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Nigeria has 39m kids who can’t read or write

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By Abiodun Okunloye

Only 25% of those in school possess proficient skills in reading and numeracy.

According to recent government findings, about 39 million Nigerian children of school age are unable to read or write. Additionally, Nigeria is recognized as one of the nations struggling with the most number of out-of-school children, particularly those between 6 and 14 years old. Shockingly, out of those enrolled in schools, only a mere 25 percent possess proficient skills in reading and numeracy. At the Lagos Airport Hotel Ikeja, during the Ministerial Session of the 67th National Council on Education (NCE) Meeting, Prof. Tahir Mamman, the Minister of Education, shared these statistics as they were derived from the World Bank report.

The National Council on Education (NCE) holds the prestigious title of being the supreme authority in education policy in Nigeria. It convenes gatherings where representatives from all corners of the country’s educational landscape, spanning 35 states and the Federal Capital Territory, unite to participate. In regards to the theme of the event, “Addressing the Challenges of Policy Implementation: A Panacea for the Education Achievement of the 2030 Agenda”, the minister emphasised the pressing need for enhancing the education system and improving service provision, particularly at the foundational level, in light of unsettling data and a compelling storyline.

By the year 2034, out-of-school children will be reduced to 7%.

Despite the efforts made by different organisations such as the World Bank, UNICEF, and UNESCO, along with the Nigerian government, to address the issue of out-of-school children and enhance Literacy and numeracy skills through better enrollment, infrastructure, and service quality, there remains a significant void that needs to be filled within the system. He stated that their collective goal is to reduce the number of children who are not attending school to a mere 7% by the year 2034. Furthermore, they aim to guarantee that at least half of all children exhibit competence in reading and mathematics at a fundamental level.

Also, the education sector in Nigeria is set for a transformative journey under the leadership of President Bola Tinubu, as stated by the minister. The current administration is wholeheartedly dedicated to revamping education at every level. This undertaking is not merely to achieve development goals but also to establish a solid foundation that harmonises the education system with the present-day socio-economic dynamics of the 21st Century. He emphasises the roadmap, Education for Hope Reborn, which places particular attention on out-of-school children, girls, skill enhancement, and entrepreneurship Education, urging for a re-evaluation of the industry’s positioning.

Student enrollment across all levels will be enhanced.

In addition, the government’s primary focus in the education sector is to enhance student enrollment across all levels, foster Technical and Vocational Education and Training (TVET), enhance accessibility and quality of Teacher education, upgrade information management systems and ICT facilities, as well as monitor and assess the implementation of NCE decisions. Nonetheless, the minister expressed appreciation to the Lagos State government for their exceptional accomplishments in the education sector and extended gratitude to Governor Babajide Sanwo-Olu and the residents of Lagos State for hosting the NCE meeting.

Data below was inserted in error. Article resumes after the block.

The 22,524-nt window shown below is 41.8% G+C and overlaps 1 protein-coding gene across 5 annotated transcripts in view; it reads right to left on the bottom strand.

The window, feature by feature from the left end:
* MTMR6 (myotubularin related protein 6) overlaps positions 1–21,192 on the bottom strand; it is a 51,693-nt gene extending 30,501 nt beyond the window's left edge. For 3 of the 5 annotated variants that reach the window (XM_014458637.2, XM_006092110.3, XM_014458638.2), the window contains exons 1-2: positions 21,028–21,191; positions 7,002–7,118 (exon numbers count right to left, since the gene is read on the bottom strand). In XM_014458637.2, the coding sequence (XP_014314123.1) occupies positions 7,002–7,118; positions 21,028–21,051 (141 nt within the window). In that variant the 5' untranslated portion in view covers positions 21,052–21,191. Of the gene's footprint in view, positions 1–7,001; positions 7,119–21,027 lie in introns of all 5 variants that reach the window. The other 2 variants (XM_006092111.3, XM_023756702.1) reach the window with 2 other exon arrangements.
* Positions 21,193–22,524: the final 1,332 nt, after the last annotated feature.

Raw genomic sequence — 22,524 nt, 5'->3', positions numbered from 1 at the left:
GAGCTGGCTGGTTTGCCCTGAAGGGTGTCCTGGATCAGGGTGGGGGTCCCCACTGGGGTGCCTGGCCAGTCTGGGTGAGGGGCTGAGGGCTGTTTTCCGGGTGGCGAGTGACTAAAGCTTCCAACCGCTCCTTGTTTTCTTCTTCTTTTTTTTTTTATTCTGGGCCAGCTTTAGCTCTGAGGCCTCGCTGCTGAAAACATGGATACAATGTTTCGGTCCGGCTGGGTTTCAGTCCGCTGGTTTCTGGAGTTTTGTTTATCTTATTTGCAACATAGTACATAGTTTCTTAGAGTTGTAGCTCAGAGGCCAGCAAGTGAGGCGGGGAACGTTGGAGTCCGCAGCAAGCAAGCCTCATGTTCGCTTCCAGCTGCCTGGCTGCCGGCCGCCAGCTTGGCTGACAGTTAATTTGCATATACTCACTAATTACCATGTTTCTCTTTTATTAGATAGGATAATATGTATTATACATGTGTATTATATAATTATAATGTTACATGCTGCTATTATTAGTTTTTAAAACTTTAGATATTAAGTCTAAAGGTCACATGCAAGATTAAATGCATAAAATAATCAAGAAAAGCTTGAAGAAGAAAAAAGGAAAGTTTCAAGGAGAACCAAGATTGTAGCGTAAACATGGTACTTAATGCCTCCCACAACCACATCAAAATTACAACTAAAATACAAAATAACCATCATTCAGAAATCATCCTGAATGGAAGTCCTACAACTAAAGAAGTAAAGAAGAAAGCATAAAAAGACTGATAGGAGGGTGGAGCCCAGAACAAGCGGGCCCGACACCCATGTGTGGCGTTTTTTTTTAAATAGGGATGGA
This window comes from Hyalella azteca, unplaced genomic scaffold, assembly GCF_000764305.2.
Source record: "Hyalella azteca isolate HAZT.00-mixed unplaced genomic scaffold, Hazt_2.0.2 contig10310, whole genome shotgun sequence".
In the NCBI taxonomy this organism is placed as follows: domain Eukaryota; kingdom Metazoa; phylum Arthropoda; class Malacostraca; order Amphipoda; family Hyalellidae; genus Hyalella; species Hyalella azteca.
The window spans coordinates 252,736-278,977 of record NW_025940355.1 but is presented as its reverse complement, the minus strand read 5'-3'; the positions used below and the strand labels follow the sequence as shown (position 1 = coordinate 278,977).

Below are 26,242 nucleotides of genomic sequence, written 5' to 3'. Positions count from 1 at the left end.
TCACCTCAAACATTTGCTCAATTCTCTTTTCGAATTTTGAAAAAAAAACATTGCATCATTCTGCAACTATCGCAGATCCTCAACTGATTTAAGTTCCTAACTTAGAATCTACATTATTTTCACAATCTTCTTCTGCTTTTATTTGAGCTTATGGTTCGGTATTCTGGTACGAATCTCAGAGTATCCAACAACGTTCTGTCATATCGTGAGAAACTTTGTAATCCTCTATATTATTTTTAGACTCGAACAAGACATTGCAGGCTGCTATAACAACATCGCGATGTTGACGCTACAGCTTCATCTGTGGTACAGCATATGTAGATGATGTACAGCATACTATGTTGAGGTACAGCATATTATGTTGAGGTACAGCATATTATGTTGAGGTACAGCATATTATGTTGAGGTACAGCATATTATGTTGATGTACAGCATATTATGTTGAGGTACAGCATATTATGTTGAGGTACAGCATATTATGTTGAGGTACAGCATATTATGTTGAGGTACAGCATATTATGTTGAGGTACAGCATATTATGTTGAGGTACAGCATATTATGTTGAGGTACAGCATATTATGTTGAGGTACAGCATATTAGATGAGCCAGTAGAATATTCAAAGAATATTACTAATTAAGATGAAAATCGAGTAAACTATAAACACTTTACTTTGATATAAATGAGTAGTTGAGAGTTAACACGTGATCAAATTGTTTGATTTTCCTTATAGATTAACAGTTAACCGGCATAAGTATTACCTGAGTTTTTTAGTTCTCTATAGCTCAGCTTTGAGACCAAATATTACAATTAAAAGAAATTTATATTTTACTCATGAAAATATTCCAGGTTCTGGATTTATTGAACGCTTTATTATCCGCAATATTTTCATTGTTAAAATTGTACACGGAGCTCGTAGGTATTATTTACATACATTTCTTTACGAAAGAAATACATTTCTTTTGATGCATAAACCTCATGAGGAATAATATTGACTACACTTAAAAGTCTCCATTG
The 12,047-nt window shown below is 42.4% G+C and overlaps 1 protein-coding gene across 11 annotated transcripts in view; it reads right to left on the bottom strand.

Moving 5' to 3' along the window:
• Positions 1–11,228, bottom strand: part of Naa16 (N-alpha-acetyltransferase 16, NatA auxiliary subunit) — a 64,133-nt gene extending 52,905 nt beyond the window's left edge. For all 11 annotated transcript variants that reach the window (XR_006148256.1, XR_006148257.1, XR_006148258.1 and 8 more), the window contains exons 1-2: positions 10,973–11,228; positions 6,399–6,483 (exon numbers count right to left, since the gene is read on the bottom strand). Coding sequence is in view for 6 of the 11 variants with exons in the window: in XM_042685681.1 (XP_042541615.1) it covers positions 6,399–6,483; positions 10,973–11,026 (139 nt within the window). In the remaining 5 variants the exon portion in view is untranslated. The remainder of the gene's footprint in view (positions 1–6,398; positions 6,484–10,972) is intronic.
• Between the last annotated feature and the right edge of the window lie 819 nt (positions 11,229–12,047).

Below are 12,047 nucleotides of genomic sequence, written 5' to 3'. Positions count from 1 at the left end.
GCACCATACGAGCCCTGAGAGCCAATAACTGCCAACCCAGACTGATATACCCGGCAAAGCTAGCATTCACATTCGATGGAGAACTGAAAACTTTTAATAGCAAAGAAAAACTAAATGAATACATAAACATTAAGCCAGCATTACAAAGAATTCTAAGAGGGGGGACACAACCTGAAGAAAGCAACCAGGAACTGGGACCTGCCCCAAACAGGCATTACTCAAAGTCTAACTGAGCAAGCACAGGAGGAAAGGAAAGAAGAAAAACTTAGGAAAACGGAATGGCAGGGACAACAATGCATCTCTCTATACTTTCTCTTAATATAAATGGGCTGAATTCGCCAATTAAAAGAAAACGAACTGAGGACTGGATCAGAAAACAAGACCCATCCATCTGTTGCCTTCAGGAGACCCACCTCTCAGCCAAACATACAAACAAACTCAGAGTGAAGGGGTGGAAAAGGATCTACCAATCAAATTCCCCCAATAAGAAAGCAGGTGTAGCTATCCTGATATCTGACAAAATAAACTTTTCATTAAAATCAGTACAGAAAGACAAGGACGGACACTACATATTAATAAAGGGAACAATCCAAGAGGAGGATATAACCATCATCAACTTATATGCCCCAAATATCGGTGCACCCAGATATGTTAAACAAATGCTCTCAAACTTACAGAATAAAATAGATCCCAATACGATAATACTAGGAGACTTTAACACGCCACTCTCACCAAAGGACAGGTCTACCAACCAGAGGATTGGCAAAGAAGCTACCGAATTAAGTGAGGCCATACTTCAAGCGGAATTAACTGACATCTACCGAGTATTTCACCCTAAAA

Mr. Babajide Sanwo-Olu, the Lagos State governor, emphasised in his statement that the state holds an unwavering dedication to maintaining its commitment to delivering education of both high quality and quantity to its populace. The governor emphasised the significance of education to the progress of the state towards its smart city aspirations during the event, where Mr. Jamiu Alli-Balogun, the Commissioner for Basic and Secondary Education, stood on his behalf. As one of the administration’s pivotal seven-point agenda, education holds immense importance. Over the past five years, he emphasised the state’s significant Investment in the sector, encompassing infrastructural advancements and educational facilities across all levels. These efforts have resulted in a remarkable enhancement in students’ academic achievements in examinations such as the West African Senior School Certificate Examination (WASSCE).

A collaborative effort will identify and adopt effective strategies.

He extended a warm reception to the representatives from diverse sides of the nation and urged them to contribute their unique perspectives garnered from their individual states. He encouraged them to collaboratively identify and adopt effective strategies that would yield fruitful outcomes for the betterment of the entire nation. Dr. Yusuf Sununu, the Minister of State for Education, emphasised the transformative power of education in his address. Education, he stated, serves as both a catalyst for societal progress and a means for individual upliftment from poverty, enhancing their overall well-being. Dr. Sununu expressed hope that the NCE gathering would yield pragmatic solutions to the barriers impeding the successful implementation of educational policies.


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